"We are fantastically pleased with the outcome of the auction. We've got much more than we dreamed of," Eirik Moe, the gallery's chairman told the Aftenposten. "We can now ensure a predictable operation going forward."
The Stavanger art gallery had been forced to put the work up for sale to rescue it from closure, spurring a legal battle with Stavanger Byselskap, the local benefit society which originally funded the purchase.
Hepworth’s estate was also critical of the sale, calling it “unethical”, because of the reduced price at which the artist had sold the work to the society.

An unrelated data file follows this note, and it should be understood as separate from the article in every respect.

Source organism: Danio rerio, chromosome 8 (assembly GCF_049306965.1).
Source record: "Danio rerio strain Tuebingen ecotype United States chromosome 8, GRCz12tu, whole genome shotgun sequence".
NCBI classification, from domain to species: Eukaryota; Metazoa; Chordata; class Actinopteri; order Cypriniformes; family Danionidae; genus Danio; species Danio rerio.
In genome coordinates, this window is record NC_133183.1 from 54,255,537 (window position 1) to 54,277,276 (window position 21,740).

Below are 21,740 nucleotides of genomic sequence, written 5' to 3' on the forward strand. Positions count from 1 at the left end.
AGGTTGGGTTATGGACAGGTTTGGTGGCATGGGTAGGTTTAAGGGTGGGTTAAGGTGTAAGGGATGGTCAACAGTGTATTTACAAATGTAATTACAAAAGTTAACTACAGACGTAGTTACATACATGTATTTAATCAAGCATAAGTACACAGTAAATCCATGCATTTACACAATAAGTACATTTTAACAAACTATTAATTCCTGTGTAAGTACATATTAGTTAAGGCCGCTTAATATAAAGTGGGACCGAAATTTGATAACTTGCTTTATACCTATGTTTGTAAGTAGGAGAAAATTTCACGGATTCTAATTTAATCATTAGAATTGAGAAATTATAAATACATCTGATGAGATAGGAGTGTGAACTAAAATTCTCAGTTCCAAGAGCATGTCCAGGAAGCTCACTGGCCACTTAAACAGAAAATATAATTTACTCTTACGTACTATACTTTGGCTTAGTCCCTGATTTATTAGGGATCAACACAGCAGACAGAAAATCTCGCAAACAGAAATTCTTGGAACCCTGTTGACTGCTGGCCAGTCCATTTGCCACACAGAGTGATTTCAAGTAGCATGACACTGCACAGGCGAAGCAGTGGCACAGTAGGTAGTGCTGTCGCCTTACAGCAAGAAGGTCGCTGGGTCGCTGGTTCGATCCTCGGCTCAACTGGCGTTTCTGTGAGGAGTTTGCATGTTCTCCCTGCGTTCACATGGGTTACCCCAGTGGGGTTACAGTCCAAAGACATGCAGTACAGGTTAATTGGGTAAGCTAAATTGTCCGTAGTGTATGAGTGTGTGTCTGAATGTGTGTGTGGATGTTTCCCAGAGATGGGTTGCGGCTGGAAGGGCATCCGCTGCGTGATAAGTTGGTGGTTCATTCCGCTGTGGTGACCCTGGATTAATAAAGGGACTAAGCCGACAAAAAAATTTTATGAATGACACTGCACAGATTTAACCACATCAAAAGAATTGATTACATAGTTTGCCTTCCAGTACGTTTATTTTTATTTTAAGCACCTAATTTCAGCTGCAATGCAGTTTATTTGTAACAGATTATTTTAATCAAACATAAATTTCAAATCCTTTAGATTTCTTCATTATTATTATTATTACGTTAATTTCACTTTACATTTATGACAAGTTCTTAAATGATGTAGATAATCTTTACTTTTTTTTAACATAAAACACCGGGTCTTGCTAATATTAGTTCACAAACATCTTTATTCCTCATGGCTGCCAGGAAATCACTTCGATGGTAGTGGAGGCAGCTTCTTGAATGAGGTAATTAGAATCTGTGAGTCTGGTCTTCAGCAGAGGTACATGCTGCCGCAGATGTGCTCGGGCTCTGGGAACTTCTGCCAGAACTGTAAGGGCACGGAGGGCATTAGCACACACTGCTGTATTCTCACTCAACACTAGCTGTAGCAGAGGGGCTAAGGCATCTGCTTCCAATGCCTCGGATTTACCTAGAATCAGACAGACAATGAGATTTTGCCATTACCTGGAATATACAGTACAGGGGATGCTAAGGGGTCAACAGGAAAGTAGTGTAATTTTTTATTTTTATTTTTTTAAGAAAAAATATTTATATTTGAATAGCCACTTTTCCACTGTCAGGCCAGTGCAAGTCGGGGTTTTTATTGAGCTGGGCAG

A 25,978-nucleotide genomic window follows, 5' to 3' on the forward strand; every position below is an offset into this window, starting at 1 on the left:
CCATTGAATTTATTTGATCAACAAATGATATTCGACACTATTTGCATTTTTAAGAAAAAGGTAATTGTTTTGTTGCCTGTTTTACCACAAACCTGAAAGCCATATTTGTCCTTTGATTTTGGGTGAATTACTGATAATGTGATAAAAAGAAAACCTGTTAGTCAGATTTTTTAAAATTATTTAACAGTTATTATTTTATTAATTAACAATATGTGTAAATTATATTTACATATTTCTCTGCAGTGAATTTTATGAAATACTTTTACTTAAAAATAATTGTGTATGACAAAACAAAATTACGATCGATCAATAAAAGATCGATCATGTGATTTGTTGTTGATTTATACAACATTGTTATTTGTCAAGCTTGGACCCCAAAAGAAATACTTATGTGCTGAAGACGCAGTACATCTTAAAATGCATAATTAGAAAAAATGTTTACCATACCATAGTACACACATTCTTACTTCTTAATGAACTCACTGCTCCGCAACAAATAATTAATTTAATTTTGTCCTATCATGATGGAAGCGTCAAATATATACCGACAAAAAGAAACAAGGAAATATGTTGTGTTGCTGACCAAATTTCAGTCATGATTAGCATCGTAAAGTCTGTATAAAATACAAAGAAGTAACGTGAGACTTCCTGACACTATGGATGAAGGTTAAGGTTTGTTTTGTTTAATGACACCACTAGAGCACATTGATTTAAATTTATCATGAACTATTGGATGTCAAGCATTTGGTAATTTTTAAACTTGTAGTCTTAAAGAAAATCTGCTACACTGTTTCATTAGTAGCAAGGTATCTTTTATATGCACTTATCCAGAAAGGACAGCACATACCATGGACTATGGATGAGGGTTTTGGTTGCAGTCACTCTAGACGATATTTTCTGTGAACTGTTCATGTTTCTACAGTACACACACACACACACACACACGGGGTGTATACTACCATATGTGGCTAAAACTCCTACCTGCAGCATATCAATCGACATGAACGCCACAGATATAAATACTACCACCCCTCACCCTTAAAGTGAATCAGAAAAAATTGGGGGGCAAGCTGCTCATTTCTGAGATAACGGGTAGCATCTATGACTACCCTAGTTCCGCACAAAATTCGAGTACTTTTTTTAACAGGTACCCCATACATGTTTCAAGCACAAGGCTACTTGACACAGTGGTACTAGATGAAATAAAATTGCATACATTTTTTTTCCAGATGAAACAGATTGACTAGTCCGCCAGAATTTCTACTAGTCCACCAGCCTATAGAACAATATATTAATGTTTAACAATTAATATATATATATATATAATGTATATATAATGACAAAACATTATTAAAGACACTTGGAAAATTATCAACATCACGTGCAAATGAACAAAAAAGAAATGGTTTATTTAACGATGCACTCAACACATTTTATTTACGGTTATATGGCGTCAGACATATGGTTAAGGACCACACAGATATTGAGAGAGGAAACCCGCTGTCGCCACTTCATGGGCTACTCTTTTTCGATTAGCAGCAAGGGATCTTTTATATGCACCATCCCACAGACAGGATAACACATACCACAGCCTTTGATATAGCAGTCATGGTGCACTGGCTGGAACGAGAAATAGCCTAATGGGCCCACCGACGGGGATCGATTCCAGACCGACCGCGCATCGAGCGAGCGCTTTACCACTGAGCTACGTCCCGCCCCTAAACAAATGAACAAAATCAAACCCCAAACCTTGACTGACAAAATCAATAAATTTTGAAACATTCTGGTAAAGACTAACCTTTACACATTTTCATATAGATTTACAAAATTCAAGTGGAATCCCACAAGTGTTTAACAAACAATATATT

In their brochure, Christie's said the sculpture should go for between about 10-20 million kroner.
According to Norway's Stavanger Aftenblad newspaper, the winning bid could conceivably have gone to a Norwegian, although Christian Ringnes, the most likely candidate denied that he had submitted the winning bid.
"There were bidders from Norway, the USA and England," Andre Zlattinger told the newspaper. "It is up to the buyer whether he will reveal it".
Dame Barbara Hepworth, who died in 1975 when her studio in Cornwall caught fire, is one of the major British sculptors of the last century.
The two-and-a-half meter high sculpture has stood outside the gallery in Stavanger ever since it was bought in 1968